There is all the harsh and wild spirit of the Azores in this project by the Portuguese duo Sami – Arquitectos. What used to be a stone ruin of the 18th century, abandoned for years in the middle of windswept grazing lands, has now regained life and become a new house.

Merging powerfully into the landscape, this house reflects the history, culture and nature of this distant archipelago: nine volcanic islands with their black reefs plunged into the middle of the Atlantic Ocean.

“We wanted the new indoor and outdoor spaces to establish an intense relationship with the natural environment – which is impossible to disregard due to the strength of its beauty – by offering wider views and a lot of light”, declared the two architects speaking about their project.

A couple both in life and work, Inês Vieira da Silva and Miguel Vieira set up Studio Sami – arquitectos in 2005, gaining broad support and recognitions since the very beginning of their activity both within and outside their national borders.

Today, not yet in their forties, they are one of the emerging names in the international scene of projects, as witnessed by their many participations in exhibitions and conferences. On one of these important occasions – the 4th Lisbon Architecture Triennale (October/December 2016), where they played a leading role with their magnificent exhibition ‘Building Site’ – we met them to speak about this original and already multi-awarded project.

In the space of just two years, the house, known as EC/House, received two awards in Spain and Argentina, two nominations in two other international competitions, once again in Spain and in Switzerland, an honorable mention at the European Union Prize for Contemporary Art – Mies Van Der Rohe Award 2015 and, a few weeks ago, the first prize at the AADIPA – European Award for Architectural Heritage Invention.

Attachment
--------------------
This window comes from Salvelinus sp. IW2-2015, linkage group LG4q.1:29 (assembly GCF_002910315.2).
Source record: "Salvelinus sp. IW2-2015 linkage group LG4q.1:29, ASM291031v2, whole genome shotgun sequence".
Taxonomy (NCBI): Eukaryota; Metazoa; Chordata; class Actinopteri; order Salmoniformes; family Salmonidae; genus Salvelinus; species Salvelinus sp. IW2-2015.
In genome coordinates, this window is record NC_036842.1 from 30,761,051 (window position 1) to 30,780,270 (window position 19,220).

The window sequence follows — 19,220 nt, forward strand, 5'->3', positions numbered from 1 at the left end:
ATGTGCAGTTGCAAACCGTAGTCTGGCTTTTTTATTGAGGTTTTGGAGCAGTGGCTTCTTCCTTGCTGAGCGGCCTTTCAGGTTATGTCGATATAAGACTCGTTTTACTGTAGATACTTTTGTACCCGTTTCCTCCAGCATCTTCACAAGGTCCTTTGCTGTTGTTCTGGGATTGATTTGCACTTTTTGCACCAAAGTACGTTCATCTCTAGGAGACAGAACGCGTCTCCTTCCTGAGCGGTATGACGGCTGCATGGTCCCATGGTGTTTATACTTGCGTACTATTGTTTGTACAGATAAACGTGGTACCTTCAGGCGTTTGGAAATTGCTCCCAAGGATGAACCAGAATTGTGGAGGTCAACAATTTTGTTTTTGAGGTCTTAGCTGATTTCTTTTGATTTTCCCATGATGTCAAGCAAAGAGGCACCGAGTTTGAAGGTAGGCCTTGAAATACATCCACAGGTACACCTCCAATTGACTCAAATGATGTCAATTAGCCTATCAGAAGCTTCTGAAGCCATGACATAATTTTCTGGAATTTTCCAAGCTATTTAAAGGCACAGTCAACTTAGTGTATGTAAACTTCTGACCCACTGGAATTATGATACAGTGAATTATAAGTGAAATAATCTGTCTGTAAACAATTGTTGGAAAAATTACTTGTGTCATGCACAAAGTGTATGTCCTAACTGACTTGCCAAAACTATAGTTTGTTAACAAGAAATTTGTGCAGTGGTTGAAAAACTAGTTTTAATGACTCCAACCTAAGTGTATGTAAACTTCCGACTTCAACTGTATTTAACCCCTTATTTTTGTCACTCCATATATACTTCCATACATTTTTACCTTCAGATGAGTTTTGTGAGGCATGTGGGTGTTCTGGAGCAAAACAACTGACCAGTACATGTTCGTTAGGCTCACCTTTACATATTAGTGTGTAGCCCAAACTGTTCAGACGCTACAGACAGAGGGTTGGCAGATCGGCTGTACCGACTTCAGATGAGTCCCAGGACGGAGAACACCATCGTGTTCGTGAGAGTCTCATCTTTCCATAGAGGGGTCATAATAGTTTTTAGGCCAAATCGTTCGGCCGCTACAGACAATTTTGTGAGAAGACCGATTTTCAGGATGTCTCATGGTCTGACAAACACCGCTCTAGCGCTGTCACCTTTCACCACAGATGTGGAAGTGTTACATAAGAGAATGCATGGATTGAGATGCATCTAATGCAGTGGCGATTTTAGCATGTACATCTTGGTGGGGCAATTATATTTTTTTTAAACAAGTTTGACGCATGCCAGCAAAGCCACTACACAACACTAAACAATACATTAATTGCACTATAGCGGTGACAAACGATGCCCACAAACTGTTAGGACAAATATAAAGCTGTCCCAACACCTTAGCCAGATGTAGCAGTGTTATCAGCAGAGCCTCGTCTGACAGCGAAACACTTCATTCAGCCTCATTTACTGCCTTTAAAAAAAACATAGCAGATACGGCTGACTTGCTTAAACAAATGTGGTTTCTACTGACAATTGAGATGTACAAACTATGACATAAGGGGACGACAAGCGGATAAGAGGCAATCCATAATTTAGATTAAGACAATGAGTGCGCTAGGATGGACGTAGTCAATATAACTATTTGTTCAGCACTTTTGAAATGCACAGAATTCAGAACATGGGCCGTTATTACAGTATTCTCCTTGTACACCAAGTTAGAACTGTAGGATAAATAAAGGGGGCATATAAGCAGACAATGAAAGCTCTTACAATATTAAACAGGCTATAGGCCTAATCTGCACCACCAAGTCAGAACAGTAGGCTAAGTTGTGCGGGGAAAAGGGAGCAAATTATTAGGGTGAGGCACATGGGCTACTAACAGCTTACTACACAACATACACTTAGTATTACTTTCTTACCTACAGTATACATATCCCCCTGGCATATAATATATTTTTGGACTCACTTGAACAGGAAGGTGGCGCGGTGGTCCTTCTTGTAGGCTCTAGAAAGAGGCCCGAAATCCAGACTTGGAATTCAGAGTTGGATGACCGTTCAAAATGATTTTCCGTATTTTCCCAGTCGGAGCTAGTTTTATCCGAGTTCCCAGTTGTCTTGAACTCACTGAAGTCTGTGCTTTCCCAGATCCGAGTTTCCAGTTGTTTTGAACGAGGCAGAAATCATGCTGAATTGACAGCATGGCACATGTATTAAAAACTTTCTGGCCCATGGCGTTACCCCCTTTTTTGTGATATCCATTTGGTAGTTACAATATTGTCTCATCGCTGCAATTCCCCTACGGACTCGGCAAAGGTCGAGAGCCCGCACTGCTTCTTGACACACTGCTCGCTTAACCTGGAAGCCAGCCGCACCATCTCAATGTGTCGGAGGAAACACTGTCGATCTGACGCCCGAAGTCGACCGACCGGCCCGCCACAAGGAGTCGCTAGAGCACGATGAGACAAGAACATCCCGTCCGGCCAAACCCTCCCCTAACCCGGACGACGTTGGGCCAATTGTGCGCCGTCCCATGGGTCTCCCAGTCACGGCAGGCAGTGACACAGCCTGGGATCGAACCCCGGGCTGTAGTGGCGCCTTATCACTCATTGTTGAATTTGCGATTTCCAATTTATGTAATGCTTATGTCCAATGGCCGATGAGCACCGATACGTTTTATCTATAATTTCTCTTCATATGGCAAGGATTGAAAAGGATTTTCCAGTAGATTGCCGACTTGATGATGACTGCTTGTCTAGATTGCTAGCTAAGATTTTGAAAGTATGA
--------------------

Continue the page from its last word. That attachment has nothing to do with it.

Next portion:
The E/C House is situated on Pico Island, the second largest Island of the Azores, on a soft slope overlooking the sea. “Our initial idea was that of conceiving a new house  starting from the remains of a dark stone building, which is typical of the island, while simultaneously trying to enhance them by integrating them into a new reinforced concrete volume”, explained Inês.

That’s not all: “If the old house was small-sized and dark”, added Miguel, “the new one had to rely on a renewed and strong relationship with the sea and the landscape, opening its spaces to light and air”. The result is a fascinating architecture, able to alternate the lightness of empty spaces and glazed surfaces with the roughness of concrete and stone.

“We also wanted to preserve the character of the old  house”, reminded Miguel, “by placing the communal areas on the upper floor so as to enjoy the splendid (and new) views on nature, while the ground floor is devoted to bedrooms that overlook a more intimate landscape. The roof has been turned into a sort of deck, a panoramic terrace from which you can contemplate the sea …”.

Because the relationship between indoors and outdoors corresponds to that between the past and the present, becoming the life-blood that feeds all the project with life and charm.In this connection, Inês remembered: “Sometimes we have aligned the new openings with the pre-existing ones, sometimes we haven’t: the idea was that of creating ever new relations with the original building, even with those aspects that have been clear limits”.

All the project plays on a balance between opposites. Also in furnishing choices: if outdoors the “rough” texture of stone and concrete is dominating, what prevails indoors is a total sensation of cleanness and whiteness. In perfectly smooth walls and floors, white is prevailing and the only exceptions are the wooden floor in the living-room and a few pieces of furniture scattered in space.

The distinctive feature of the Portuguese duo is in their ability to think of buildings as if they were landscapes and of landscapes (including ancient ruins) as if they were buildings, so that architecture and landscape are considered on the same level and one may contain the other. Without hierarchies and always in perfect harmony.

Photos Paulo Catrica – Article Laura Ragazzola